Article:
I’m learning as I go that the more fit I become the faster I recover – and the more time I put in the saddle of my bikes, the quicker my rebound. At the age of 40, I assumed that I was on the downslope of my sporting career. As a fairly long time runner, I could feel a change in the way I recovered after pushing myself on a longer run. This change was evident when I started ramping up my miles in training for the Crim 10 mile race. I was a three time a week runner for several years until I got to a point where my legs hurt too much in between runs, it got to a point where running was fun but the other four days a week weren’t miserable, but they were sore days and that grew tiresome. To combat this I cut down to two days a week and found myself infinitely more happy, but found that I had to watch my diet a little more closely.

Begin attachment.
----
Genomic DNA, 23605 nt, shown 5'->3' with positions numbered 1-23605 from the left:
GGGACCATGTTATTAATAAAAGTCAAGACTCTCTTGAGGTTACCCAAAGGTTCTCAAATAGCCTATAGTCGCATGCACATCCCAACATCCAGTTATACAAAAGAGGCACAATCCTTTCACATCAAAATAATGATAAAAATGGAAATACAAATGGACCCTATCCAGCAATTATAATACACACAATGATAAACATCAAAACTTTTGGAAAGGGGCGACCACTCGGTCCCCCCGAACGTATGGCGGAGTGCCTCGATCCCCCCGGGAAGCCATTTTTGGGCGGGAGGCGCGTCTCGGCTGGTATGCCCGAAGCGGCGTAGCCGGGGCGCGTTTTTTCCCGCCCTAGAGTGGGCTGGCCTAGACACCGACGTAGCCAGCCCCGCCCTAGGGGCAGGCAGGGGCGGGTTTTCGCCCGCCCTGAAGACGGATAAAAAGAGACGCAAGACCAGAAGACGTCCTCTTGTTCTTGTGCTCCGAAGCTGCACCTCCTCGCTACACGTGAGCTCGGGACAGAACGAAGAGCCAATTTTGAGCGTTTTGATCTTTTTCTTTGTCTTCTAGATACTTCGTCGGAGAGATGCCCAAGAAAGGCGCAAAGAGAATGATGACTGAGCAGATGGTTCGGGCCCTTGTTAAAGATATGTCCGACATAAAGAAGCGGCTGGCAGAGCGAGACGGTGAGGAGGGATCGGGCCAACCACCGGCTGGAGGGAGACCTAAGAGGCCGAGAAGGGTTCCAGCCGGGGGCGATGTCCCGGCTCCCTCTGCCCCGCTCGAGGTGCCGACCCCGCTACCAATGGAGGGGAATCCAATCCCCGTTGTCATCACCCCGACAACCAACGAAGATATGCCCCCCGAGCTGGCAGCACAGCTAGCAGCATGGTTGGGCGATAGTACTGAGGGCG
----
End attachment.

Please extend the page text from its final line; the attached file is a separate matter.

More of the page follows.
Last year, after deciding to buy a bike to try my hand at triathlons and I started riding on a very regular basis that I wasn’t experiencing the same level of pain that I had when I was running three days a week. First of all, I started out slowly. Last may 21st I bought my first mountain bike. I’d run a 10 miler on Saturday so I took the rest of that day off, but I rode 4 miles on Sunday in a little more than 17 minutes (and that was some serious work at that, I can remember finishing quite gassed). Over the next few weeks I rode that same 4 mile route every other day or thereabouts. The following Saturday (June 4th) I started riding/running bricks. On the 18th of June I upgraded mountain bikes from a Huffy to a properly fitted Trek and started taking off. I went from 3 workout days a week to 4 and then 5 – two runs and five rides and per day miles increased as well. By August I was riding six to seven days a week, 8 to 11 miles a few days a week, 21 on Saturdays and a 12-16 mile ride when I had time during the week, still maintaining the two running days. In September I bought my first road bike and increased my mileage again. Instead of 8-11’s during the week I started riding 13-16’s. On Saturday it was 22-26 with my run in the middle and only took rain days off – maintaining my normal 6-7 days a week as weather allowed. This schedule held through November when it finally started getting too cold for me to enjoy running – so I set up a trainer in my office and still rode at least a half an hour every day, ran Thursday night, took Friday off, ran (or rode my mountain bike to the running club and ran) on Saturday and took Sunday off. This held all the way through February when it finally started to warm up enough to ride outside again and I picked up right where I left off in November. 6-7 days a week, only taking rain days off, and that’s where I am today – with the exception of one day a week, I’m throwing in a 35-39 mile day once a week on the bike.